UACES Facebook Arkansas farmers growing oats for small, out-of-state markets
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Arkansas farmers growing oats for small, out-of-state markets

By Sarah Cato
U of A System Division of Agriculture
June 15, 2018 

Fast facts:

  • 8,000 acres harvested in 2017
  • Seed companies contract growers 

(399 words)

LITTLE ROCK – Farmers in a state whose acres are dominated by soybeans, rice, corn and cotton have carved out a few acres to serve a niche market. 

Extension wheat and feed grains agronomist of the University of Arkansas System Division of Agriculture, Jason Kelley said the percentage of oats grown in Arkansas is very minimal. 

“We do plant a few oats, although on limited acreage,” he said. “We harvested approximately 8,000 acres last year in Arkansas.”

Keith Perkins, Lonoke county staff chair for the University of Arkansas System Division of Agriculture, said he has only a few growers with oats.

“I do have some growers with oats,” Perkins said, “but just a couple.” 

Although some Arkansas producers grow oats, it has very few uses in the state. 

“I believe most will go to Texas for livestock forage in the fall or for cattle and horse feed. They may also be a main seed found in wildlife food plot mixes.” Kelley said. “Currently oats are a niche market. The major grain buyers on the Mississippi River typically do not buy oats.” 

Because the demand for oats is not very high, many growers only grow them because of contracts with seed companies. Oat acreage is usually concentrated around these companies, as most of them are local. 

“With a limited local market, most oats are grown under a contract with a local seed company,” Kelley said. “Most of the oats are in the Hazen, Stuttgart area and Ashley County in southeast Arkansas.” 

With these contracts, oats offer Arkansas farmers the opportunity for a little extra income. 

“I don’t know this year’s prices for contracts, but with a good yield, the producer should be able to make some money,” Kelley said, “and the straw after harvest could also be baled and sold.”

Perkins said, similar to wheat, it all comes down to what is economically best for the grower.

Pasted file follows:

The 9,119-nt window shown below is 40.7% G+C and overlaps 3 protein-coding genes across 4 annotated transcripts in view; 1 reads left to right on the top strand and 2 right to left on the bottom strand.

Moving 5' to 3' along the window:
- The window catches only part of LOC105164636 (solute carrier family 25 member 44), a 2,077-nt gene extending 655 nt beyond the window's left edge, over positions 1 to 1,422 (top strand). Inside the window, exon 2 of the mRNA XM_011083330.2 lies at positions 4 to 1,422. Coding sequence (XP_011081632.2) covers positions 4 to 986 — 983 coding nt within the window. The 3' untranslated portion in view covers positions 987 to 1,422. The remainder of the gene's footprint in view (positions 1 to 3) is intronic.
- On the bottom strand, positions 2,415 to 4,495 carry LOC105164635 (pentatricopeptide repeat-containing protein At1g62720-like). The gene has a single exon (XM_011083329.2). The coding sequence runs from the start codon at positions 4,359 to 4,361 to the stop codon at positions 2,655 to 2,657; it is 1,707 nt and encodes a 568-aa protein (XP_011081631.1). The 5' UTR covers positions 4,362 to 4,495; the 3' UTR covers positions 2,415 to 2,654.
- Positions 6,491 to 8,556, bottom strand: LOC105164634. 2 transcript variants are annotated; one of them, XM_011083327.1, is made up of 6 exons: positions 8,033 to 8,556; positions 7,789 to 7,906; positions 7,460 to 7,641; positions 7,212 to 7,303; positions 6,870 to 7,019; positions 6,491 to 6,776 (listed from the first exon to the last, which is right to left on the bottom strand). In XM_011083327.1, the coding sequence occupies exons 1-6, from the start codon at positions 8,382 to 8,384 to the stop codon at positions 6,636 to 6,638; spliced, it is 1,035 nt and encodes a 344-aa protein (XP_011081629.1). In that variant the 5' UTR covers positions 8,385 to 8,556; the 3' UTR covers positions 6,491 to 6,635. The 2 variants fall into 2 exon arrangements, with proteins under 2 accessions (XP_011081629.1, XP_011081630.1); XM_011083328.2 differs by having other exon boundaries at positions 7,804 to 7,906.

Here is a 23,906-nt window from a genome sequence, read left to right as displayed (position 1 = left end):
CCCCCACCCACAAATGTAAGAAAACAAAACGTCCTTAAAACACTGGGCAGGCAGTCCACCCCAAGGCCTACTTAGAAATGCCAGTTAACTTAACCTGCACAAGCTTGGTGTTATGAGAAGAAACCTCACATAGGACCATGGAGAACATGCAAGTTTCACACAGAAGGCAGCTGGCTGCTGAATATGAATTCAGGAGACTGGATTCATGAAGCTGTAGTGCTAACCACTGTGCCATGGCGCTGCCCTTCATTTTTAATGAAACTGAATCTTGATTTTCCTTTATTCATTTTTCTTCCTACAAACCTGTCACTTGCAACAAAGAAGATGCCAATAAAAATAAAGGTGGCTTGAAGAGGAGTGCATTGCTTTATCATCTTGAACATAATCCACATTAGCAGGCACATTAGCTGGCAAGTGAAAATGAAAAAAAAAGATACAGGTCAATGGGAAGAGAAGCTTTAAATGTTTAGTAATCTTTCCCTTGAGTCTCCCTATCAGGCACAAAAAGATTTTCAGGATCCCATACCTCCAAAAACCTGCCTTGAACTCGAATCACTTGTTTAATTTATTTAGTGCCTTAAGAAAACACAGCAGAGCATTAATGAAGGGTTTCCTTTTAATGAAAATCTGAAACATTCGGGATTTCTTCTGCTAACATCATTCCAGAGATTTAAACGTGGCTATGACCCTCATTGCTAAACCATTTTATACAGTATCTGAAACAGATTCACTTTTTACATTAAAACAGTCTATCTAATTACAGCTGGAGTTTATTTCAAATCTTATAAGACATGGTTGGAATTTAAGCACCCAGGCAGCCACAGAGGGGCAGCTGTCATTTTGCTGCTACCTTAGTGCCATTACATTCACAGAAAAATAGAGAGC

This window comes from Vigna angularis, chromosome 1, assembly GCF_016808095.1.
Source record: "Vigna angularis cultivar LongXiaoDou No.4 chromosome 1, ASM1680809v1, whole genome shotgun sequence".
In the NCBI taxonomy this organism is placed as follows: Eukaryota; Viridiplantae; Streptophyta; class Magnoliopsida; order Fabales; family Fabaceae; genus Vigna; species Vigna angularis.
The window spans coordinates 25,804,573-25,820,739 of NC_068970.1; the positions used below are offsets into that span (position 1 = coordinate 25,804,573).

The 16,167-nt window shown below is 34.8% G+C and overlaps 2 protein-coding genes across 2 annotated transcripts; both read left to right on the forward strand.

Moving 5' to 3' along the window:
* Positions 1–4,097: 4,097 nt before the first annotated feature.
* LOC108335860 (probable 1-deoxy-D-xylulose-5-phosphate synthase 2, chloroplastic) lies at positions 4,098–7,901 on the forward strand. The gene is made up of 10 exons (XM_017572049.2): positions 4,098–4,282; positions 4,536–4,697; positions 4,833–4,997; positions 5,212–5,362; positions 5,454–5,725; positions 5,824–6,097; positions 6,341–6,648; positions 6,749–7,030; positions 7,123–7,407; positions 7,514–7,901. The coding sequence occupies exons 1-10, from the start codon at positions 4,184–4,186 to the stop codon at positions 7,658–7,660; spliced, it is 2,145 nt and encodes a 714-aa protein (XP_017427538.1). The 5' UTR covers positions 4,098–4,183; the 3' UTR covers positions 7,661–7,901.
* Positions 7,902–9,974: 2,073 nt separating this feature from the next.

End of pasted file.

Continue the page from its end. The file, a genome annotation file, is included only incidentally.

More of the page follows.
“With oats or wheat, you have to look at production costs,” Perkins said, “just like any other crop.” 

According to the National Agricultural Statistics Service, 2.588 million acres of oats were planted in the United States in 2017, with just 801,000 acres harvested. In 2018, U.S. producers planted 2.71 million acres. 

South Dakota produces the most oats in the U.S. followed by Wisconsin and North Dakota. 

To learn more about specialty crops in Arkansas, contact your local Cooperative Extension Service agent or visit www.uaex.edu.

 

About the Division of Agriculture

The University of Arkansas System Division of Agriculture’s mission is to strengthen agriculture, communities, and families by connecting trusted research to the adoption of best practices. Through the Agricultural Experiment Station and the Cooperative Extension Service, the Division of Agriculture conducts research and extension work within the nation’s historic land grant education system. 

The Division of Agriculture is one of 20 entities within the University of Arkansas System. It has offices in all 75 counties in Arkansas and faculty on five system campuses.  

The University of Arkansas System Division of Agriculture offers all its Extension and Research programs to all eligible persons without regard to race, color, sex, gender identity, sexual orientation, national origin, religion, age, disability, marital or veteran status, genetic information, or any other legally protected status, and is an Affirmative Action/Equal Opportunity Employer. 

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Media Contact:Ryan McGeeney
Communication Services
U of A System Division of Agriculture
Cooperative Extension Service
(501) 671-2120
rmcgeeney@uaex.edu 

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